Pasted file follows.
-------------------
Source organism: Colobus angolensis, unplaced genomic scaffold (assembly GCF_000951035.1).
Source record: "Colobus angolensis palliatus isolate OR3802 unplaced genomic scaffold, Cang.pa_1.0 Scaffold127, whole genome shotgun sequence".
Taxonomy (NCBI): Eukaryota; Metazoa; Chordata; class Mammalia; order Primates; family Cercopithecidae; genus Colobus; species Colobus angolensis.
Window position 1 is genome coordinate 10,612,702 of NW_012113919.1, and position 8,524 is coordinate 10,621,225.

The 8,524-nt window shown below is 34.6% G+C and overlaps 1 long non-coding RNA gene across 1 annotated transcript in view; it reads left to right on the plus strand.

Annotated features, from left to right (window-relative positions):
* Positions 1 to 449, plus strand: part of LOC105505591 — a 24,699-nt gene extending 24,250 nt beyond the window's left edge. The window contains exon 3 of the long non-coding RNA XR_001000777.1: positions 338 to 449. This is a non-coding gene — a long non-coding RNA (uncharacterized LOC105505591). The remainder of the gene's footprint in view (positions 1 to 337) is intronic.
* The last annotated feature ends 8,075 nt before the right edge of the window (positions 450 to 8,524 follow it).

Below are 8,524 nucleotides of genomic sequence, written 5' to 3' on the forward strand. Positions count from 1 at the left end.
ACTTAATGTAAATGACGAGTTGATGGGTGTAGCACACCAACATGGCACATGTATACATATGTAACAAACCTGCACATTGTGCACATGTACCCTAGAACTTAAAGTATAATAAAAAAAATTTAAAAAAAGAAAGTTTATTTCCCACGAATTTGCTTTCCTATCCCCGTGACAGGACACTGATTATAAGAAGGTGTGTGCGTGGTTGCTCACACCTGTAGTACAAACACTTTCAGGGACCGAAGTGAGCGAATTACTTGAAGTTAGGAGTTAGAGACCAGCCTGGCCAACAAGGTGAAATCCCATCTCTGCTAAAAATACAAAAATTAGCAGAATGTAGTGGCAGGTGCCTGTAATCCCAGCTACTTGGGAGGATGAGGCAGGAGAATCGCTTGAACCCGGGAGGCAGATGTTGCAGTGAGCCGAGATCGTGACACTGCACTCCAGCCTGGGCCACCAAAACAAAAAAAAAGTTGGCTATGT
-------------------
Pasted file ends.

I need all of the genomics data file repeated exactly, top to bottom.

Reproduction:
Source organism: Colobus angolensis, unplaced genomic scaffold (assembly GCF_000951035.1).
Source record: "Colobus angolensis palliatus isolate OR3802 unplaced genomic scaffold, Cang.pa_1.0 Scaffold127, whole genome shotgun sequence".
Taxonomy (NCBI): Eukaryota; Metazoa; Chordata; class Mammalia; order Primates; family Cercopithecidae; genus Colobus; species Colobus angolensis.
Window position 1 is genome coordinate 10,612,702 of NW_012113919.1, and position 8,524 is coordinate 10,621,225.

The 8,524-nt window shown below is 34.6% G+C and overlaps 1 long non-coding RNA gene across 1 annotated transcript in view; it reads left to right on the plus strand.

Annotated features, from left to right (window-relative positions):
* Positions 1 to 449, plus strand: part of LOC105505591 — a 24,699-nt gene extending 24,250 nt beyond the window's left edge. The window contains exon 3 of the long non-coding RNA XR_001000777.1: positions 338 to 449. This is a non-coding gene — a long non-coding RNA (uncharacterized LOC105505591). The remainder of the gene's footprint in view (positions 1 to 337) is intronic.
* The last annotated feature ends 8,075 nt before the right edge of the window (positions 450 to 8,524 follow it).

Below are 8,524 nucleotides of genomic sequence, written 5' to 3' on the forward strand. Positions count from 1 at the left end.
ACTTAATGTAAATGACGAGTTGATGGGTGTAGCACACCAACATGGCACATGTATACATATGTAACAAACCTGCACATTGTGCACATGTACCCTAGAACTTAAAGTATAATAAAAAAAATTTAAAAAAAGAAAGTTTATTTCCCACGAATTTGCTTTCCTATCCCCGTGACAGGACACTGATTATAAGAAGGTGTGTGCGTGGTTGCTCACACCTGTAGTACAAACACTTTCAGGGACCGAAGTGAGCGAATTACTTGAAGTTAGGAGTTAGAGACCAGCCTGGCCAACAAGGTGAAATCCCATCTCTGCTAAAAATACAAAAATTAGCAGAATGTAGTGGCAGGTGCCTGTAATCCCAGCTACTTGGGAGGATGAGGCAGGAGAATCGCTTGAACCCGGGAGGCAGATGTTGCAGTGAGCCGAGATCGTGACACTGCACTCCAGCCTGGGCCACCAAAACAAAAAAAAAGTTGGCTATGT